The fact that First Companies so readily agreed to general contract this project, and a close donor put up the money so that we wouldn’t have to take budget away from programs and projects that were accessed by more youth, is what made this possible. It also exemplifies our community value — every person needs connection to thrive. 

TA: So, creating good community connections still matters in our world? 

LVK: We could not do this project without the connections and community that have come around this project. When we merged, we wanted to increase collaboration, access and opportunities between community members and youth, and this project is proof of that. We believe that there is enough, that our community has what it takes to create a society where all youth have support, stable housing and belonging. We believe that, and this project proves it’s possible; one youth at a time. 

TA: I recall in the late 1980s taking in an unhoused youth who was tossed out of his home simply because he was gay. Back then our options for getting youth housing was really not easy at all. As folks consider the very real possibility of encountering an unhoused youth in their lifetime, can you share a few closing insights on the center to assist others who will carry your message of what you can offer?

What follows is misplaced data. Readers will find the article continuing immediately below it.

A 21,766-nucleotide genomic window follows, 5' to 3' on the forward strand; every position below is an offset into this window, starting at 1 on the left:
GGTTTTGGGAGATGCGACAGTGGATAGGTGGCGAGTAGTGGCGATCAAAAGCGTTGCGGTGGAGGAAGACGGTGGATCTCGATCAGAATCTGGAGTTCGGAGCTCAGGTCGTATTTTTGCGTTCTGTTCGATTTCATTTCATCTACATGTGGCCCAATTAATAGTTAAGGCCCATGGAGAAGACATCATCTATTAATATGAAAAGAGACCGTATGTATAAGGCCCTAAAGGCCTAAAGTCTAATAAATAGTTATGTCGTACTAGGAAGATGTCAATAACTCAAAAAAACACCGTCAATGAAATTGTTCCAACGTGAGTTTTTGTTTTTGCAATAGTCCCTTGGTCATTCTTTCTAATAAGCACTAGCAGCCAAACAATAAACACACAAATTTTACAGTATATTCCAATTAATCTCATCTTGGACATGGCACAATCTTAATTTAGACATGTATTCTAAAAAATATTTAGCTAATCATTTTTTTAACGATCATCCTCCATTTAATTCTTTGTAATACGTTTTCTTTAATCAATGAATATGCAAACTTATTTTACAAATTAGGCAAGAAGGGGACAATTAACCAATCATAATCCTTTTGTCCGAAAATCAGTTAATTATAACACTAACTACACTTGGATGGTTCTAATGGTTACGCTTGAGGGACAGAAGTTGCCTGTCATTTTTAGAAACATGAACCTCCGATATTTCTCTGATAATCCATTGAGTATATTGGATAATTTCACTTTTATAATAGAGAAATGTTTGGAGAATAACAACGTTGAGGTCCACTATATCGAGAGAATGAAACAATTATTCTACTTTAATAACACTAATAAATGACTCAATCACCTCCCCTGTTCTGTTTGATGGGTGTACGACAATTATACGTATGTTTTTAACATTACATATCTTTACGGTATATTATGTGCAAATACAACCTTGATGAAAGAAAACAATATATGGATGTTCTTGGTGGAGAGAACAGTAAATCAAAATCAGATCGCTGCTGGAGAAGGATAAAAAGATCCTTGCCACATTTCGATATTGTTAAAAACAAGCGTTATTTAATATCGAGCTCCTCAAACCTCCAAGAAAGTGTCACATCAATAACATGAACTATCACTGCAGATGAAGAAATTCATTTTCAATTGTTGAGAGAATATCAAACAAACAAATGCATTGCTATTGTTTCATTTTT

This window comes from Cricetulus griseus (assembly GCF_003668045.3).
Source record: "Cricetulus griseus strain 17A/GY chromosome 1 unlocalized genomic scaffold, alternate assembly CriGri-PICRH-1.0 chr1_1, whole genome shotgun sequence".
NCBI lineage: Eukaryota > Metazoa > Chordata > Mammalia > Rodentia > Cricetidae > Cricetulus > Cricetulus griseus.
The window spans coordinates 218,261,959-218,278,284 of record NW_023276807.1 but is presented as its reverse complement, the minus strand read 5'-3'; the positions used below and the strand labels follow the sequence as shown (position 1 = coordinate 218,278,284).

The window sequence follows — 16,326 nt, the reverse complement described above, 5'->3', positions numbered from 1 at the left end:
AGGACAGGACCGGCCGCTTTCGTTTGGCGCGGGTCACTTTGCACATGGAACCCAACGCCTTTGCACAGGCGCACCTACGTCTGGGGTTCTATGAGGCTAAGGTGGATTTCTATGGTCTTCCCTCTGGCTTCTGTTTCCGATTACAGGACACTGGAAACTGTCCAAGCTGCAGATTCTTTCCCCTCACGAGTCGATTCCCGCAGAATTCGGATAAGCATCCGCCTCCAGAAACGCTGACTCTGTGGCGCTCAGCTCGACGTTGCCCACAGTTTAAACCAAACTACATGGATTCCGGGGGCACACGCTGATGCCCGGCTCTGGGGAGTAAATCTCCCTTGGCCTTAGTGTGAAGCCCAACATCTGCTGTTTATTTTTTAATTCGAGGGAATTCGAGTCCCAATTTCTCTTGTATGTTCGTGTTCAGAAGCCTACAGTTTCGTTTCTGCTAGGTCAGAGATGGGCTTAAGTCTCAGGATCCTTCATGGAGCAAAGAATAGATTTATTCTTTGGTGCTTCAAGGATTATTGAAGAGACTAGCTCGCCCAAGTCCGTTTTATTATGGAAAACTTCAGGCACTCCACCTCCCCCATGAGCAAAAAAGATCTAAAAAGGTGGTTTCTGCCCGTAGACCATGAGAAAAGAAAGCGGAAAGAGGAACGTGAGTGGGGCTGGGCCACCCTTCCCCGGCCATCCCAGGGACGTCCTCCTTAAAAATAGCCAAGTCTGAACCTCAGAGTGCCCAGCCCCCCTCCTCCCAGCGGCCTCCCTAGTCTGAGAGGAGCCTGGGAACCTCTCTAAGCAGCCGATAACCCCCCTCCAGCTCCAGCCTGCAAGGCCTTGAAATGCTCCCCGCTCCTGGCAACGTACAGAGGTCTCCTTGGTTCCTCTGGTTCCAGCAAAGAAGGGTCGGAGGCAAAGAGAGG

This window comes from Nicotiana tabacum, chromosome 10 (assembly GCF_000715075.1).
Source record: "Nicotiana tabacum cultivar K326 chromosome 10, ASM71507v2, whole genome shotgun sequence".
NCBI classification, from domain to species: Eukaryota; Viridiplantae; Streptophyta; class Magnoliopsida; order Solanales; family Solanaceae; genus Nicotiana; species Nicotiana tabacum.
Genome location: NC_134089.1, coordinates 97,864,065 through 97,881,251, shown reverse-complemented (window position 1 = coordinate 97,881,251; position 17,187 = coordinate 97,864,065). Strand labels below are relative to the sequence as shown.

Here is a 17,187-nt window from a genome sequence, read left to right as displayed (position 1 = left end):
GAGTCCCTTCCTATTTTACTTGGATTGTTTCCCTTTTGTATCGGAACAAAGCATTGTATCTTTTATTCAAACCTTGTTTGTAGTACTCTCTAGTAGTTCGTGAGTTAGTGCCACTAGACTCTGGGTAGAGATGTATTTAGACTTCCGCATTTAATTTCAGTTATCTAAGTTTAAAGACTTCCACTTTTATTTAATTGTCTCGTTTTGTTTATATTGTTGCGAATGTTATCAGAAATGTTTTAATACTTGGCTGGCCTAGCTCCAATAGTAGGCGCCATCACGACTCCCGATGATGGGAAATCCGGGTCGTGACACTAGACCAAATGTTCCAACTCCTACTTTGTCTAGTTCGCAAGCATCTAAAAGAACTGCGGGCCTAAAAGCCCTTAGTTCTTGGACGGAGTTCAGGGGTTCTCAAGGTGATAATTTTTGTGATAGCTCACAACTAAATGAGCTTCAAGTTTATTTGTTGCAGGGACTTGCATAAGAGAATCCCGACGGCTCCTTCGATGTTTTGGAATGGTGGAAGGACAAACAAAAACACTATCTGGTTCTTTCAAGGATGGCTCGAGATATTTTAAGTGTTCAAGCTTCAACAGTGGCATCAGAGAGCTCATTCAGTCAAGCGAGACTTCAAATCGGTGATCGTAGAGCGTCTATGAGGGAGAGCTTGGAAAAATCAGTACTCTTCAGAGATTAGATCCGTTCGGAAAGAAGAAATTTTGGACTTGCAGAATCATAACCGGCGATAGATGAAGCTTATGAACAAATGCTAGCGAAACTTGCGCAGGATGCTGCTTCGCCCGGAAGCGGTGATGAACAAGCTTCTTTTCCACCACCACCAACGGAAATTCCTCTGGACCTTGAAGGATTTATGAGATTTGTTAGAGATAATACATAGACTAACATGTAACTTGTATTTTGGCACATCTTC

LVK: Our drop in center is open Monday through Friday 12-5 p.m. You can find information about what our appointments look like and how many slots are available on our website. But, if you are in need of immediate assistance, it is always best to call our number 616-406-3945.

Anytime during those hours, someone will connect with them. If a youth can’t get in that day, A.Y.A. will help identify resources for them in the meantime. Our advocates can help youth with vital document recovery, job applications, housing connections, meals, basic needs items and more. But, know that youth can also come and just hang out, take a shower, do laundry, or simply relax while watching a movie. 

Our youth have rights whenever they walk into our building, and if anyone wants to know more about our services they are welcome to visit [our website] .


Published Together is a project born out of COVID-19 from Publisher Tommy Allen and is rooted within the art and practice of community conversations. This interview took place over the summer and has been edited as well as condensed.